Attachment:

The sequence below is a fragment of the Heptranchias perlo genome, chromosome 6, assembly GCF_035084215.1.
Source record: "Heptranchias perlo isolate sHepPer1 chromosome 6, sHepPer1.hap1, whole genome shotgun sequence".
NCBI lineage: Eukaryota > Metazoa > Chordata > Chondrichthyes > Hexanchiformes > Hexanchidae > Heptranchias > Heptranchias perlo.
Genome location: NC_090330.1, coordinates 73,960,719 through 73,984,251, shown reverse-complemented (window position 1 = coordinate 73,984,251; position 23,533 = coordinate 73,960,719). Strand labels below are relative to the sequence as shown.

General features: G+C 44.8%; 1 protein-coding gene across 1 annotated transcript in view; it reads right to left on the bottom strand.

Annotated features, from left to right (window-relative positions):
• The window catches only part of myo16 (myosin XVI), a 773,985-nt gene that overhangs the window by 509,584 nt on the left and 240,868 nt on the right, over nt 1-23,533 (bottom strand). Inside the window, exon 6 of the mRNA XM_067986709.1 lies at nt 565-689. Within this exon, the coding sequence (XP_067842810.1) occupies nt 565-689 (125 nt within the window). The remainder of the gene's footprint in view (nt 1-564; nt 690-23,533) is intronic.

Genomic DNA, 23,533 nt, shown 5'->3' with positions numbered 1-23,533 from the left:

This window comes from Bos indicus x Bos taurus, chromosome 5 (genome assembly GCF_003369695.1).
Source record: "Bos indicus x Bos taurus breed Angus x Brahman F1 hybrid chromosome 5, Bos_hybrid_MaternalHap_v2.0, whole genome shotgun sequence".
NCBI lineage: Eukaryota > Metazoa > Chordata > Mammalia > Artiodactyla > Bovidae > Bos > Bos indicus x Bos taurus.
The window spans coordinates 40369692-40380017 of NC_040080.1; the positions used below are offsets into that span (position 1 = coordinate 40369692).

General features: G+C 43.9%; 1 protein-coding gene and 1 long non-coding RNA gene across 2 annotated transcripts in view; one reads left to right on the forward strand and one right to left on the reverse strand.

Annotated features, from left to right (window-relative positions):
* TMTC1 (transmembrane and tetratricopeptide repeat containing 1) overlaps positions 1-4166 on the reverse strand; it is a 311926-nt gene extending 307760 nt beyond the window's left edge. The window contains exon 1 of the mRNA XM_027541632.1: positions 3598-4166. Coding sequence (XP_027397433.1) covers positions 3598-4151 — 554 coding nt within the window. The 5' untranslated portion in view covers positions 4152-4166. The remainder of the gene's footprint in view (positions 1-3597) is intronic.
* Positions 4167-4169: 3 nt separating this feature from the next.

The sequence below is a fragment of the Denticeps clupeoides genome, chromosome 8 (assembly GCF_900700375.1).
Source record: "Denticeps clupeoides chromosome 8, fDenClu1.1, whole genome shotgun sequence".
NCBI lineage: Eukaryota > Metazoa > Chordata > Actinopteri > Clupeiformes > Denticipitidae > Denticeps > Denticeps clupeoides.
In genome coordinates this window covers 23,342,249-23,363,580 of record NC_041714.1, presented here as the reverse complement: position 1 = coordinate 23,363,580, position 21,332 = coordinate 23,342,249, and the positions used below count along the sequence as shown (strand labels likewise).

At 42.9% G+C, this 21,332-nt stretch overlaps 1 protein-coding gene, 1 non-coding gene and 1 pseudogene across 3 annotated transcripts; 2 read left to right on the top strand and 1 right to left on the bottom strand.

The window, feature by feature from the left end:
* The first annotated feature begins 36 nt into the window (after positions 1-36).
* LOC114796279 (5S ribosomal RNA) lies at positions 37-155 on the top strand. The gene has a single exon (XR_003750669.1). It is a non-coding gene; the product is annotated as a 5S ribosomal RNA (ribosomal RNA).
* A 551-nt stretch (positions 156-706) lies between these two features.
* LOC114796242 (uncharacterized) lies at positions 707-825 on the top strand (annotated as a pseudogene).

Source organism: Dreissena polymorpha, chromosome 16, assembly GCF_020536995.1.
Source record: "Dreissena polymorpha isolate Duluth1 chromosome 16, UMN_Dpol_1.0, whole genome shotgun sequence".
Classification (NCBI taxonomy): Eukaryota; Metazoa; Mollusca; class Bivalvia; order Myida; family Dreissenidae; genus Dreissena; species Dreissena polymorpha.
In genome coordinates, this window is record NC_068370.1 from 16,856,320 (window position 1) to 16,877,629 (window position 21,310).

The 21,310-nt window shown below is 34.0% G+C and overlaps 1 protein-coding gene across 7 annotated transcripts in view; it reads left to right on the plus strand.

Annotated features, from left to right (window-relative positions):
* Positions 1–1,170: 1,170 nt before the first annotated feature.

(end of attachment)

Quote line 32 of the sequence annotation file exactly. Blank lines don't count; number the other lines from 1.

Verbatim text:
Annotated features, from left to right (window-relative positions):